All bird species have different cage requirements as they do care requirements. Cages provide routine, safety and hygiene for companion parrots. While it is not natural for birds to be housed in a cage it is also not natural for birds to be free roaming in a living environment such as the family home. The family home is full of dangers like open toilet lids, hot stove tops, ceiling fans, gaps created by furniture, poisonous substances like chocolate, avocado, toothpaste, coffee, potted plants and lead found in everyday household items.
Your parrot should have a cage to go to when you are not able to provide supervision. A good cage setup provides your parrot with their very own bedroom. A place they can do what they like in, go to sleep in feeling safe and retreat to when they want to get away from it all.
The Appropriate Cage for Birds
You should acquire the biggest cage your budget will allow and your space will accommodate. The RSPCA has set guide lines for all caged animals; the animal must be able to stretch (thus consideration of the wing span of your bird is required) and not touch the sides of the cage, feeders, perches, toys or other birds.
There should be enough room for 3 feeders, at least 2 perches and adequate enrichment items such as toys and foliage.
If you can visualise space enough for 2 bird’s wing spans, then your cage may be suitable for 2 birds in the future. Birds are flock animals and are more likely to be content and remain well balanced through puberty when kept with avian companions. This is something you should keep in mind even if you only have one bird to start with.
Shape of bird cage
Avoid round cages as there are no corners to retreat to which can be quite psychologically disturbing. Because birds move horizontally (not vertically) width is more important than height and you’ll find rectangular cages are the easiest shape for creating good layouts.
Bar spacing should be appropriate for the species. Large spacing invites accidents and risks escape. The bird should not be able to get even close to squeezing its head between the bars. The thickness of the wire must be strong enough to resist bending or dismantling by the bird. For birds galah size and up you should seriously consider powder coated steel or a stainless steel cage. A combination of vertical bars at the front/ back for easy viewing and horizontal bars on the sides for climbing and perch fitting often works best.
Ladders can be used on vertical sides to aid climbing.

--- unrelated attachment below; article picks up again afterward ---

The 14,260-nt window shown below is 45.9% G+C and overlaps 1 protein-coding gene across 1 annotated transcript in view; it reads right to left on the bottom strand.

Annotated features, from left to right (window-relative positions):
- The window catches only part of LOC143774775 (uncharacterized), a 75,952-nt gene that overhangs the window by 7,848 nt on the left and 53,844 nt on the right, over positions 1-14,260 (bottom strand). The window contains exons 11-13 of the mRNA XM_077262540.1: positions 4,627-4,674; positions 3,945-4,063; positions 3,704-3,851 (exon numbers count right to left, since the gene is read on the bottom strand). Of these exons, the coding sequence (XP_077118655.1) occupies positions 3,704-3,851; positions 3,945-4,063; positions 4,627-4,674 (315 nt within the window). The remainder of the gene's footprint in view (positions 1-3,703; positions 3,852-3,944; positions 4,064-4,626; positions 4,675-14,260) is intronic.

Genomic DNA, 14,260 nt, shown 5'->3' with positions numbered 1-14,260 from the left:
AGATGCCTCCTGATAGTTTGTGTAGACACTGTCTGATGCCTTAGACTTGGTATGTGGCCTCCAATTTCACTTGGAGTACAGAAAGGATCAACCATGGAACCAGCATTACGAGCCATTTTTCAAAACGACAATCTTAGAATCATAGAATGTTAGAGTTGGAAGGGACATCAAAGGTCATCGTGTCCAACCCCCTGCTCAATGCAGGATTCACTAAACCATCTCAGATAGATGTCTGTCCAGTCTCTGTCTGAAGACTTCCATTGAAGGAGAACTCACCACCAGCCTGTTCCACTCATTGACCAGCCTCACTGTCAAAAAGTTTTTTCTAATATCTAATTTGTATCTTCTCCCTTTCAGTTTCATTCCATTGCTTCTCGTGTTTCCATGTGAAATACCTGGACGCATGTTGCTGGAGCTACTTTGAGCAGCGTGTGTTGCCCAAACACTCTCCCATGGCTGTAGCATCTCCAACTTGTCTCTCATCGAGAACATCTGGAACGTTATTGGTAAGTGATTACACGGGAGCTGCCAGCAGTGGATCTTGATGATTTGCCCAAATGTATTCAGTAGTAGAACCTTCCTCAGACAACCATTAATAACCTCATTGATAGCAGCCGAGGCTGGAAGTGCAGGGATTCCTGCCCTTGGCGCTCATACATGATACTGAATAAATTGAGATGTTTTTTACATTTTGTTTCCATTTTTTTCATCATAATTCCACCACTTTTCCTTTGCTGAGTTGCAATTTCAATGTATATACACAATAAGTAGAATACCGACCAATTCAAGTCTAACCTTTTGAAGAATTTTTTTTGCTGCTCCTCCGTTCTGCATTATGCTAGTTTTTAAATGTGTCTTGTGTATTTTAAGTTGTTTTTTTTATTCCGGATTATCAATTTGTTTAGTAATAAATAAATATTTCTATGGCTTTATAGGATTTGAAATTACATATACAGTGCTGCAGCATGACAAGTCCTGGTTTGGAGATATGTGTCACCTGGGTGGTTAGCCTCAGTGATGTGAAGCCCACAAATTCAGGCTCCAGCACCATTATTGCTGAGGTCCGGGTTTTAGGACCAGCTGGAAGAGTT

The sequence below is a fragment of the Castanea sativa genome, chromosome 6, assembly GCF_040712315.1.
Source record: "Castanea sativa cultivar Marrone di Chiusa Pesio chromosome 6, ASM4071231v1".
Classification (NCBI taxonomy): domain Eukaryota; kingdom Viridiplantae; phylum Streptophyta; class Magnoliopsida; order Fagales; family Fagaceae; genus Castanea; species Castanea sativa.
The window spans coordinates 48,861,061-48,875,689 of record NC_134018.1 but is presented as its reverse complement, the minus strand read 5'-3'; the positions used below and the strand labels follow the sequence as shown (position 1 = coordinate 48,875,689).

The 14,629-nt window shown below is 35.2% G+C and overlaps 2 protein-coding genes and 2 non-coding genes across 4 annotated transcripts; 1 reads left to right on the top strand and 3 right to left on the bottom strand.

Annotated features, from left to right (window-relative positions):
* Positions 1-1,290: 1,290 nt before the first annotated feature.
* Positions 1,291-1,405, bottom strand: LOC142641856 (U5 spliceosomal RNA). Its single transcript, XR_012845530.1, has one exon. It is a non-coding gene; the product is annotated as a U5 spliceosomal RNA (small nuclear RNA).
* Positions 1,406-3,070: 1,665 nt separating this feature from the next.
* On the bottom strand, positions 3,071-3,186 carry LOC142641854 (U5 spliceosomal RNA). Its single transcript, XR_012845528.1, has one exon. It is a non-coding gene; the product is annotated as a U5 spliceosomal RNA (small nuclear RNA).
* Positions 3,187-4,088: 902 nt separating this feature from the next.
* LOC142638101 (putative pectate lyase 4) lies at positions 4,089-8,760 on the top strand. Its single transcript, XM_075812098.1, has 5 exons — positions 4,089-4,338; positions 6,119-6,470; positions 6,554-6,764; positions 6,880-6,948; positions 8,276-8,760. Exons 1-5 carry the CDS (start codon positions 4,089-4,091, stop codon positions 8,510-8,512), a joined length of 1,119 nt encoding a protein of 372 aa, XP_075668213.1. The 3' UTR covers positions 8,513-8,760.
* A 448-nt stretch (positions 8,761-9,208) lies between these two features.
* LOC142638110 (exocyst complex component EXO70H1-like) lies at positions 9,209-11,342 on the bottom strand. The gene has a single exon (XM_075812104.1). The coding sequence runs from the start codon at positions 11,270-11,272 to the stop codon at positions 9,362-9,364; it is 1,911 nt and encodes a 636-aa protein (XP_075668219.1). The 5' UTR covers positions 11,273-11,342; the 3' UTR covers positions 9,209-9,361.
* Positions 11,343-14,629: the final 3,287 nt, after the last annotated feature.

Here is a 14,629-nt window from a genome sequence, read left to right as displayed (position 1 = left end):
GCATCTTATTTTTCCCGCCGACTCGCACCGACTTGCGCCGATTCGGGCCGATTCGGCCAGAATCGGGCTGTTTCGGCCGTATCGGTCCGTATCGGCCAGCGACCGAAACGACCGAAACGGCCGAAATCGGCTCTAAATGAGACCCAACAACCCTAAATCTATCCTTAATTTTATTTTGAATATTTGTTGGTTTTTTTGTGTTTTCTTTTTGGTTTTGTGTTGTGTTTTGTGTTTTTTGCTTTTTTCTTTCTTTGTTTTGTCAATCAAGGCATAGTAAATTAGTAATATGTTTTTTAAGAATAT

Portability of your cage
You want to be able to take your bird outside at least occasionally and in many cases you’ll want to move the cage to a different room for the sleeping period. Quality wheels and the ability to fit the cage through doors simplify things in these situations.
Bird Cage Placement
In most cases the living room is the obvious room to place the cage as this is the most frequented room by the family which will help keep the bird well socialised and entertained. If selecting the kitchen, be aware that Teflon coated pans can quickly kill a bird with its fumes if over heated, gas leaks from old fridges are fatal, and there could well be other dangers so be careful!
The cage must back onto at least 1 solid wall or have a backing ; birds are prey animals and having to constantly “watch theirback” will be stressful. Windows (and the wild birds outside) can provide valuable entertainment throughout the day but they can also provide sight of predators. Providing foliage at one point between the cage and the window to break visual contact will help relieve stress in such situations. Never leave your bird outside in a cage that can be knocked over or gotten under by cats, dogs, foxes or other birds and bring the cage in after dark to keep its occupant’s protected. Don’t forget birds like being up high where they feel safe from predation.
Birds usually rest (often mistaken for napping – unlike cats, dogs and humans, birds need to be alert during daylight hours) after feeding around the middle of the day; this be achieved with light and background noise. Some people get around the problem of the living room being used well into the night by its human occupants by having two cages – a big one for the day and a smaller one located in a quiet room like the laundry for night. If you are to make use of a night cage it is important to remember that routine is paramount – animals thrive on it and suffer without it. Covers are not required if the cage is placed away from disturbance after dark. If you are covering the cage at night to protect your bird against cold drafts or to help block out light and noise please also remember that some ventilation is important! Having a solid backing and some solid roof and wall provides a feeling of safety and security and improves quality of life for a pet bird.
Excerpt from Article by Nikki Arkinstall from Bird Boarding
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